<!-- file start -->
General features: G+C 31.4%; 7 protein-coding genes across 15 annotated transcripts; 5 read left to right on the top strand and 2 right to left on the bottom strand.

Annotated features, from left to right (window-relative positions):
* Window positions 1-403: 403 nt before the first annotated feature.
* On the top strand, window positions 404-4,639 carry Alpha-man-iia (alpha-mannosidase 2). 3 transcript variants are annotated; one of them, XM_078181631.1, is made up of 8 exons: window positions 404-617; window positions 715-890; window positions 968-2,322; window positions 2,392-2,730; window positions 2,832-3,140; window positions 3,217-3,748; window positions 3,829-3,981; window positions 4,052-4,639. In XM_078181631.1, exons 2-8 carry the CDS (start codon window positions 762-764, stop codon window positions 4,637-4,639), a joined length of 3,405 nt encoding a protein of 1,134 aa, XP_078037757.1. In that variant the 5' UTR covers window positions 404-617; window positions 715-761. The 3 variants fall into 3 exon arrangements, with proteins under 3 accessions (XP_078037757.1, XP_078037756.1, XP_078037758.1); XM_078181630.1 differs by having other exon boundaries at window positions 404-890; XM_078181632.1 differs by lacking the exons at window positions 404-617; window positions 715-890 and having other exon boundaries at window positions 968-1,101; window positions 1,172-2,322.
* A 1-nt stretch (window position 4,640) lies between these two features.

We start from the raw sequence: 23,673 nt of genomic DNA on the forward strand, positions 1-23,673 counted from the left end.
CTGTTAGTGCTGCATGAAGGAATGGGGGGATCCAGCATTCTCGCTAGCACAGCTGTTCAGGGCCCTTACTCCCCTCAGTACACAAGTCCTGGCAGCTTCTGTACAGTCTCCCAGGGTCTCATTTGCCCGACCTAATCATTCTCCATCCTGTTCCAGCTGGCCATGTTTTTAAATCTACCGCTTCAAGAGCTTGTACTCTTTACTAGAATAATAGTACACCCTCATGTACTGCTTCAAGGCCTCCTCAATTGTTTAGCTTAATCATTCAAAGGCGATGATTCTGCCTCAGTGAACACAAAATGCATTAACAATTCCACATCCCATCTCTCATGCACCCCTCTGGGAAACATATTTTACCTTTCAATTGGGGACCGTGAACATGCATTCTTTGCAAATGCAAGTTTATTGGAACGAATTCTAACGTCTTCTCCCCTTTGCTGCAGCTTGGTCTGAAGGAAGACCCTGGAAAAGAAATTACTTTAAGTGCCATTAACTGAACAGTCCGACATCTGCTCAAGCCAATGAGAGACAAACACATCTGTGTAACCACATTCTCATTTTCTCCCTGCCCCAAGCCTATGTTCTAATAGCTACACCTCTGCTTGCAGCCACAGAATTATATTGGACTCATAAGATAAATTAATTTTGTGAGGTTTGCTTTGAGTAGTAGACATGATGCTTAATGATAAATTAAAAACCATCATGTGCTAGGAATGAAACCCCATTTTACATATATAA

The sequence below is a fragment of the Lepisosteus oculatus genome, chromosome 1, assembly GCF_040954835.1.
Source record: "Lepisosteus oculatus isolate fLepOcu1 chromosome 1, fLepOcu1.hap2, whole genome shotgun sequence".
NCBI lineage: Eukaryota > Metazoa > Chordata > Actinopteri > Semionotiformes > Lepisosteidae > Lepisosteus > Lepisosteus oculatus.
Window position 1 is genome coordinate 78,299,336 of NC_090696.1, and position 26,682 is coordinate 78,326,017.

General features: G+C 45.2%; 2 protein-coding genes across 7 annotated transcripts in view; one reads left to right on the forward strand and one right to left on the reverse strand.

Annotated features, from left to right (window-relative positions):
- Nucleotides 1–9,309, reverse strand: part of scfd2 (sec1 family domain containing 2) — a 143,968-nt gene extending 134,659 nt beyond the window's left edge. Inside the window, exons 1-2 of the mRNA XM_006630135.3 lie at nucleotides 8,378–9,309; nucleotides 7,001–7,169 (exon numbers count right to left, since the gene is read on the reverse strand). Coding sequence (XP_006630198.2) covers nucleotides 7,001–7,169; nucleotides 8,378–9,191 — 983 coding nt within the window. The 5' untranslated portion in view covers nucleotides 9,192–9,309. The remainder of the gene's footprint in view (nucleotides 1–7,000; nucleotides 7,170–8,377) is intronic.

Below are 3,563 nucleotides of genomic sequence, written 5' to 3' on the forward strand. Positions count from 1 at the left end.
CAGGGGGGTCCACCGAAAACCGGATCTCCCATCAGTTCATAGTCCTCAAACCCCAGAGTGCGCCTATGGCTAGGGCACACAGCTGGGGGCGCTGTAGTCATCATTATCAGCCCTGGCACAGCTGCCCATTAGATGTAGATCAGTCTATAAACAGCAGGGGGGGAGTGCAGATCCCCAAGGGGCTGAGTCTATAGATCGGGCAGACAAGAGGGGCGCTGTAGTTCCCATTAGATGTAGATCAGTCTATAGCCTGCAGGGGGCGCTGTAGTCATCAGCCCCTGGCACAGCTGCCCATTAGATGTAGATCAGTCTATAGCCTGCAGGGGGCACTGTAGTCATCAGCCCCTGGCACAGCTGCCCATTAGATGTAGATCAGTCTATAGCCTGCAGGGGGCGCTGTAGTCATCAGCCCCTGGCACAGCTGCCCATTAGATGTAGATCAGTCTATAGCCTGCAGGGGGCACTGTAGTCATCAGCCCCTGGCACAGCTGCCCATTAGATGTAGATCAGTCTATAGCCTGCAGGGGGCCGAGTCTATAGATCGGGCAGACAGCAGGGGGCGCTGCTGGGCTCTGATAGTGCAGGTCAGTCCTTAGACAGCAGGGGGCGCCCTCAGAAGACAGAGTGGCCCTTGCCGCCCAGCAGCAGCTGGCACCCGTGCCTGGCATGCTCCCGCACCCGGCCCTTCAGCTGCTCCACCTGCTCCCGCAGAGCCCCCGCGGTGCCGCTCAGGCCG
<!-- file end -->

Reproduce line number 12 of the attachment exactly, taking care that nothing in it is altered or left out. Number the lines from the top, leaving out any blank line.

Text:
General features: G+C 45.2%; 2 protein-coding genes across 7 annotated transcripts in view; one reads left to right on the forward strand and one right to left on the reverse strand.